In the current economic climate it might be argued that trying to generate employee engagement is a luxury that the private and public sector can ill afford. Nicholas Ind FRSA argues that it is at precisely these times that organisations need the innovative ideas and contributions of their staff in enhancing service and performance. So why doesn’t it happen?
Most organisations want their employees to engage. Most individuals want to contribute and to find meaning at work. Yet research suggests that more than two thirds of people are not engaged with how they spend their waking hours. Instead of contributing their creativity, employees seem numbed by work, stressed by seemingly unreasonable demands and, in the UK, absent to the tune of 180 million days a year. This carries with it significant costs to the individual, to business and to society.
Even in the best of times, managers, in spite of a professed commitment to empowerment, find it hard to let go and trust employees. As Andrea Gabor observes, many companies are uncomfortable soliciting the opinions of employees in any systematic way. The abundant tacit knowledge and considerable creativity embedded in organisations remains untapped because managers find it safer to control rather than liberate.
There is also the problem of what is known as extrinsics motivations bias. Managers assume that employees’ motivation to work is driven by pay and rewards (the extrinsics), whereas studies show that the primary motivation is concerned with the nature of the job itself (the intrinsics). As Daniel Pink argued entertainingly in his RSA talk on what motivates us, by focusing on remuneration, managers are aiming at the wrong target.
For their part, employees are apt to blame management and the organisation for their disenchantment. When people join a company most of them do so enthusiastically but for many it does not take long for them to fall out of love. There is a feeling of being over-controlled, overwhelmed and under-utilised. Rather than being a part of the organisation ‘we’ start to express a distance from ‘them’, our employers and managers.
We need to change the attitudes and behaviour of managers and employees. Both should recognise that work can create the opportunity for fulfilment, a concept that is distinct from satisfaction and happiness. Fulfilment is concerned with meaning making, with commitment and with extending ourselves beyond our boundaries. For some people fulfilment is found at home, in hobbies or in sports but given that most of us spend around eight hours a day at work, it is a waste of our lives if we do not find some meaning in what we do.
Not surprisingly, people working in creative industries talk about fulfilment as central to their lives. Film director, Stefan Faldbakken describes its importance: “I feel when I am fulfilled. It’s impossible for me to do anything but make films. I have a really deep rooted joy in expressing myself, telling people something and seeing them react.” However, fulfilment does not only matter to people involved with creativity. This is Copenhagen bus driver Lars Lylloff talking about his job, “When I spend a third of my life at work driving a bus, wouldn’t it be strange if I didn’t commit myself to the job."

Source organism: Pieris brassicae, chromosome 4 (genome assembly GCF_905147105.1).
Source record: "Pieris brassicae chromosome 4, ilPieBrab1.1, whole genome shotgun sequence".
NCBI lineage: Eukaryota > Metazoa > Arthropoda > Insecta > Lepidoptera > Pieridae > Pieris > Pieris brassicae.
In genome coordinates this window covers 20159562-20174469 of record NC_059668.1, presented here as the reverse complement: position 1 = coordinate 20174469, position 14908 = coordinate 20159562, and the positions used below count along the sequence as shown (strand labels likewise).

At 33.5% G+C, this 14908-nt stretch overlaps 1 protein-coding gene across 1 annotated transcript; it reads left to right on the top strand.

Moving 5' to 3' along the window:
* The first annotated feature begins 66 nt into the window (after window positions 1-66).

The responsibility of managers is to create a climate where it becomes possible for meaning to be found. Managers need to stop seeing employees as motivated by factors different from themselves and to trust them more. Organisations such as Google, Mozilla, Virgin and Rabobank, that unite around clear values and have the confidence to trust employees, are able to dispense with the considerable costs of mistrust. This is about leadership and commitment. Piet van Schijndel, a member of the board of directors of Rabobank, noted of the company’s commitment to openness that it: “Had to let go of the old-fashioned concept of an organization built on mistrust and rules. Instead, we started focusing on trust between people; between ourselves and our customers and between the management and the staff.”
For their part, employees need to reject passivity and to become more active in shaping their worlds. This means having the courage to take initiative and responsibility for changing the workplace not only for themselves but for others. It can be argued that this is always easier for individuals with status in the organisation. This may be true but there are interesting examples where this is not the case, such as the story about a cleaner at Erasmus University in Rotterdam who persuaded the administrators to change the contract for cleaning so that she and her colleagues could do their jobs better. When employees care about what they do and identify with the purpose of the organisation (which means it should be explicit and truly lived), they can go to sometimes extraordinary lengths.
2012 will present enormous challenges for both employers and employees. In this context it is even more important to think seriously about fulfilment at work. The quest for fulfilment creates economic value and individual meaning; it can drive efficiency and enhance creativity and innovation. We ought to remind ourselves that if we do not act, we can easily find that our working life has passed us by with our potential unrealised. It seems appropriate to leave the last word to Steve Jobs, who speaking at Stanford University on How to Live Before you Die said: “Your time is limited, so don’t waste it living someone else’s life… have the courage to follow your heart and intuition.”
Nicholas Ind’s book Meaning at Work is published by Cappelen Damm Akademisk and is available in selected bookshops and on Amazon.